Competitors were required to sing in their own language when the contest began in 1956. That’s since changed, and artists now regularly sing in languages beside their native ones. This sometimes results in a hybrid (intentional or not) of actual words and nonsense ones.

Take this 2007 performance from French group Les Fatals Picards. Which parts are in English? Which parts are in French? Is there a reason the lead singer brought his cat? Does it matter?



15. Riverdance was first unleashed upon an unsuspecting public at the 1994 final in Dublin.

The straight-backed dancers are among several pop culture icons that debuted to the world at Eurovision — Abba, Celine Dion, tear-away skirts.

Swedish pop group Abba performs during Eurovision in 1974. (Olle Lindeborg/AFP/Getty Images)


16. Not all of Ireland’s Eurovision offerings have caught on in the same way.

Dustin the Turkey of Ireland performs during 2008's Eurovision. (Dimitar Dilkoff/AFP/Getty Images)

Like, say, the talking puppet turkey it entered in 2008. Watch if you don’t believe us.



17. This could be the year the UK doesn’t totally embarrass itself.

Molly of UK performs during an event prior to Eurovision on April 5, 2014. (Sander Koning/AFP/Getty Images)

For the last few years, the UK berth has been a poor man’s lifetime achievement award. Britain sent Bonnie Tyler of “Total Eclipse of the Heart” last year, and Engelbert Humperdinck of — well, Engelbert Humperdinck — in 2012. Both finished miserably low.

This year, the country is sending the mononymous Molly, a 27-year-old singer-songwriter who earned the spot in a BBC contest. Let’s hope some fresh-faced talent brings the UK back to the glory days of Bucks Fizz.



18. An independent Scotland in the EU? Maybe. At Eurovision? Definitely.

Singer Engelbert Humperdinck of United Kingdom in 2012. (Pablo Blazquez Dominguez/AFP/Getty Images)

The official white paper outlining Scotland’s independence plan specifically states that the newly independent nation will forevermore field its own Eurovision contestant if the referendum passes in September. Take that, Humperdinck!


19. This is how excited some Icelanders get when they find out they’re going to Eurovision.

Icelandic act Pollapönk brought a GoPro camera on stage and recorded the moment they found out they’d won their country’s nomination.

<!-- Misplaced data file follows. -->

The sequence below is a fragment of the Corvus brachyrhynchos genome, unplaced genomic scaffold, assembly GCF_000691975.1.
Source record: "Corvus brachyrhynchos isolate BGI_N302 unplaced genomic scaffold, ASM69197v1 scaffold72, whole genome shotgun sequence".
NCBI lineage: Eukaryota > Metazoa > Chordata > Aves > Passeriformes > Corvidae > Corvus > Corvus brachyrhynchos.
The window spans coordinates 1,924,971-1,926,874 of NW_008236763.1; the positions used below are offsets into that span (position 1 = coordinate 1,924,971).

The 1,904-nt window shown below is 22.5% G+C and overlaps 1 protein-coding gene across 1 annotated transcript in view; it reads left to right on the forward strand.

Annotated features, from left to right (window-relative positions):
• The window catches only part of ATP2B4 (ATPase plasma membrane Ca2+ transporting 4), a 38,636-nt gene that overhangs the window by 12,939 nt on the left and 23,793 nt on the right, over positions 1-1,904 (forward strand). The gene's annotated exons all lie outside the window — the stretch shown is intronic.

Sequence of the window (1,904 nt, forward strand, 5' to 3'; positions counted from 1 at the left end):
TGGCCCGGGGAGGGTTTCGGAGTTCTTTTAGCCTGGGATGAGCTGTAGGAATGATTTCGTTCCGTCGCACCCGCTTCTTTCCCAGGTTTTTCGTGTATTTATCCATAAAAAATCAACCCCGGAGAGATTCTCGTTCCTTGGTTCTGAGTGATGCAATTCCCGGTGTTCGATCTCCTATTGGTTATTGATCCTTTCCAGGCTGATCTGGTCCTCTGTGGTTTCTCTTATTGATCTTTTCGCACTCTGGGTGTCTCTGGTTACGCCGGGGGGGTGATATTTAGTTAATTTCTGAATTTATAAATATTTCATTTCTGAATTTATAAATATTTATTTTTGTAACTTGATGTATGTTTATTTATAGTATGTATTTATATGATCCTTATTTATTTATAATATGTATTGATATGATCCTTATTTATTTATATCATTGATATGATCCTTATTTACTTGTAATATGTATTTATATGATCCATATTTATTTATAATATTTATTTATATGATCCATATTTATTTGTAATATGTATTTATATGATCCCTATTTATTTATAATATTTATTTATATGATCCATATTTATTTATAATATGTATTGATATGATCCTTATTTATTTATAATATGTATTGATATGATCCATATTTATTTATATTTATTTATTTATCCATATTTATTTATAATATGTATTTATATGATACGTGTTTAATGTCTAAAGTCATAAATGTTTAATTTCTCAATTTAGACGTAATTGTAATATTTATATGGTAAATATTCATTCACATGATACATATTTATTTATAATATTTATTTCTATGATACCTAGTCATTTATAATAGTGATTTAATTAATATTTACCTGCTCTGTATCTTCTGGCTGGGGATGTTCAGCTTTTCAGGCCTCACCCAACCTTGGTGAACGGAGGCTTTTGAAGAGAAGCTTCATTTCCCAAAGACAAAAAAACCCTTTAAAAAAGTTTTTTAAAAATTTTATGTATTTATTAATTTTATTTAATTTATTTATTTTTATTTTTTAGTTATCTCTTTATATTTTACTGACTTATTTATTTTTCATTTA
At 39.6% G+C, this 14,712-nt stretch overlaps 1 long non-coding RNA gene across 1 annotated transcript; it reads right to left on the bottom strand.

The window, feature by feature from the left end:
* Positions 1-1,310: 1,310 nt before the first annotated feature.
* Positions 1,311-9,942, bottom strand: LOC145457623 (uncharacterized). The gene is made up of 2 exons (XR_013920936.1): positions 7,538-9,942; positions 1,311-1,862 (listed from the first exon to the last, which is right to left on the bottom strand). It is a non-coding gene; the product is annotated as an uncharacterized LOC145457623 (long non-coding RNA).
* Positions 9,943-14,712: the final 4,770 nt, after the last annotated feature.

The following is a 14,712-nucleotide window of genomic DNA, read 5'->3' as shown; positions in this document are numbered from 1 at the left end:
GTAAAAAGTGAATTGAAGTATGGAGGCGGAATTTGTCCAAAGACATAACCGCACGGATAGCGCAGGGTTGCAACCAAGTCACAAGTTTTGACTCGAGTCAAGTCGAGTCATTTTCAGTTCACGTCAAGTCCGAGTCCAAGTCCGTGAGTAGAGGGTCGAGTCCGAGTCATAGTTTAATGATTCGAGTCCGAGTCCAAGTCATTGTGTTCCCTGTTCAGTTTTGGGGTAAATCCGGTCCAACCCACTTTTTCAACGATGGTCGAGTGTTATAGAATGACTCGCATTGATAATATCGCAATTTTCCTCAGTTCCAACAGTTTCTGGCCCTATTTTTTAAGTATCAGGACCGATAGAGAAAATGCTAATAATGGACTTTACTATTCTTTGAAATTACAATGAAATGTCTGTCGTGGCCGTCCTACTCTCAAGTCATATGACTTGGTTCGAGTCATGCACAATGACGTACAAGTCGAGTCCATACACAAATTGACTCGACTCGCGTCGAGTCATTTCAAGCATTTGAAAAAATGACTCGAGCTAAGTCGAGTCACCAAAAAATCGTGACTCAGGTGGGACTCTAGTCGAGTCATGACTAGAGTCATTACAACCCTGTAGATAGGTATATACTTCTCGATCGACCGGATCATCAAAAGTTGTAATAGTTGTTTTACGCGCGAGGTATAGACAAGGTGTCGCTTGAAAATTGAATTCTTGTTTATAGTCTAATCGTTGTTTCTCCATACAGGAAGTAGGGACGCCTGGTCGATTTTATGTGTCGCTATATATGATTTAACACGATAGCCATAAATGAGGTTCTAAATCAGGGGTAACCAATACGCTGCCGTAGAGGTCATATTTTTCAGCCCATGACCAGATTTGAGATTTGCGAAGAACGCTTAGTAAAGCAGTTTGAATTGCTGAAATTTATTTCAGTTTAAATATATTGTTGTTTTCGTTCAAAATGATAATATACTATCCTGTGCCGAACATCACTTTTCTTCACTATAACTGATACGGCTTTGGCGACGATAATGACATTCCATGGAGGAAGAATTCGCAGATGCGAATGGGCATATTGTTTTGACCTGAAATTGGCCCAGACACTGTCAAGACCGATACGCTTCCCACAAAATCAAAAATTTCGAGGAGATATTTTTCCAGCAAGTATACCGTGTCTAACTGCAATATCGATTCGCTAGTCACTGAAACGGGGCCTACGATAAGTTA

We are happy for Pollapönk, but are more intrigued by the guy in the orange track suit calmly drinking his coffee onstage. What’s the deal with Icelandic award shows? And what’s in that cup?


20. And this is how upset some get when they lose.

Silvia Night from Iceland. (Charles Roffey/Flickr Commons)

When Iceland’s Silvia Night lost in 2006, she told reporters the public didn’t like her because she wasn't "a slut from Holland." She later threatened to jump off a bridge.


21. There is a Eurovision contestant for you, and this quiz will help you find it.

Pollapönk representing Iceland at Eurovision on May 4, 2014 in Copenhagen. (Betina Garcia/AFP/Getty Images)

The contest’s official website offers this quiz, which will match you to the singer who best suits your pop music style.

GlobalPost took it and learned that our spirit singer is either Denmark’s Basim or Macedonian singer Tijana Dapčević. Then we looked on Twitter and saw that Dapčević took the test and got herself too. This thing is pretty much forensics-level accurate.


22. No matter how bad a day you’re having, you’re still a step ahead of Piero and the Music Stars.

Piero & The Musicstar of Switzerland rehearse for 2004's Eurovision. (Mustafa Ozer/AFP/Getty Images)

The audible smack when Piero accidentally hits himself in the face with the microphone is not even the musical low point of this 2004 Swiss disaster. By the end of the atonal aerobics-class-gone-wrong, everyone sounds as breathless as if they’d been running a marathon — or, more accurately, running a marathon while singing a terrible song.

Piero and his Stars earned not a single point, and it is regularly ranked as the worst Eurovision performance of all time.

History should not forget the yellow-shirted backup dancer’s effort to save this performance, though. It’s heroic.